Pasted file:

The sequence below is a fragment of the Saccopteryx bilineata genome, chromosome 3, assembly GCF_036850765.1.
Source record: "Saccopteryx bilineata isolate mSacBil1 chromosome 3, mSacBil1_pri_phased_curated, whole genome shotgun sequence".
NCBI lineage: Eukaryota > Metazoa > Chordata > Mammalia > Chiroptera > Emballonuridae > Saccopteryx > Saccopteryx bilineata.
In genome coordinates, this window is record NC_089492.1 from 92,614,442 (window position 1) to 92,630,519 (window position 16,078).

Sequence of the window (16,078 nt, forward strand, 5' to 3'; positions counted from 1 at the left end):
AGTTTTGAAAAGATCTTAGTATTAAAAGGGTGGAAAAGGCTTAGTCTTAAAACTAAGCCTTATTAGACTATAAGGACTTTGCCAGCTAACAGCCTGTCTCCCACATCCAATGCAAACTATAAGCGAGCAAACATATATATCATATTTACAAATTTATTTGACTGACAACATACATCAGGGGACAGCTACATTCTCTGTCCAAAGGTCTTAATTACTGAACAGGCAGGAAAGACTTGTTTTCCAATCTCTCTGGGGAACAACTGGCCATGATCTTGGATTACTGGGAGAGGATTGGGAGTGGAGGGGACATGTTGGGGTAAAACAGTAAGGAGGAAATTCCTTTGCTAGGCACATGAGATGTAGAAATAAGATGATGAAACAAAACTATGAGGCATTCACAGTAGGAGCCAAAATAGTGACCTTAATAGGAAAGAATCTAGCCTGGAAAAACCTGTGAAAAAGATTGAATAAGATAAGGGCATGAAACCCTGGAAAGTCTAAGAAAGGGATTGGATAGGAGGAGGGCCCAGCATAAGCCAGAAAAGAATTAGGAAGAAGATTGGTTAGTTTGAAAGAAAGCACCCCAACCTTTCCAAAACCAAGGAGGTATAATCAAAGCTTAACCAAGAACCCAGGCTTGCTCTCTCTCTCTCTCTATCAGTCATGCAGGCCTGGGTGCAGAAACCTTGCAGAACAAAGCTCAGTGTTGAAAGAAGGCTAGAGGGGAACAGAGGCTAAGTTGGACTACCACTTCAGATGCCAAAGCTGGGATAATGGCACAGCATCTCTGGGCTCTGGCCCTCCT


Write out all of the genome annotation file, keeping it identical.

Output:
The sequence below is a fragment of the Saccopteryx bilineata genome, chromosome 3, assembly GCF_036850765.1.
Source record: "Saccopteryx bilineata isolate mSacBil1 chromosome 3, mSacBil1_pri_phased_curated, whole genome shotgun sequence".
NCBI lineage: Eukaryota > Metazoa > Chordata > Mammalia > Chiroptera > Emballonuridae > Saccopteryx > Saccopteryx bilineata.
In genome coordinates, this window is record NC_089492.1 from 92,614,442 (window position 1) to 92,630,519 (window position 16,078).

Sequence of the window (16,078 nt, forward strand, 5' to 3'; positions counted from 1 at the left end):
AGTTTTGAAAAGATCTTAGTATTAAAAGGGTGGAAAAGGCTTAGTCTTAAAACTAAGCCTTATTAGACTATAAGGACTTTGCCAGCTAACAGCCTGTCTCCCACATCCAATGCAAACTATAAGCGAGCAAACATATATATCATATTTACAAATTTATTTGACTGACAACATACATCAGGGGACAGCTACATTCTCTGTCCAAAGGTCTTAATTACTGAACAGGCAGGAAAGACTTGTTTTCCAATCTCTCTGGGGAACAACTGGCCATGATCTTGGATTACTGGGAGAGGATTGGGAGTGGAGGGGACATGTTGGGGTAAAACAGTAAGGAGGAAATTCCTTTGCTAGGCACATGAGATGTAGAAATAAGATGATGAAACAAAACTATGAGGCATTCACAGTAGGAGCCAAAATAGTGACCTTAATAGGAAAGAATCTAGCCTGGAAAAACCTGTGAAAAAGATTGAATAAGATAAGGGCATGAAACCCTGGAAAGTCTAAGAAAGGGATTGGATAGGAGGAGGGCCCAGCATAAGCCAGAAAAGAATTAGGAAGAAGATTGGTTAGTTTGAAAGAAAGCACCCCAACCTTTCCAAAACCAAGGAGGTATAATCAAAGCTTAACCAAGAACCCAGGCTTGCTCTCTCTCTCTCTCTATCAGTCATGCAGGCCTGGGTGCAGAAACCTTGCAGAACAAAGCTCAGTGTTGAAAGAAGGCTAGAGGGGAACAGAGGCTAAGTTGGACTACCACTTCAGATGCCAAAGCTGGGATAATGGCACAGCATCTCTGGGCTCTGGCCCTCCT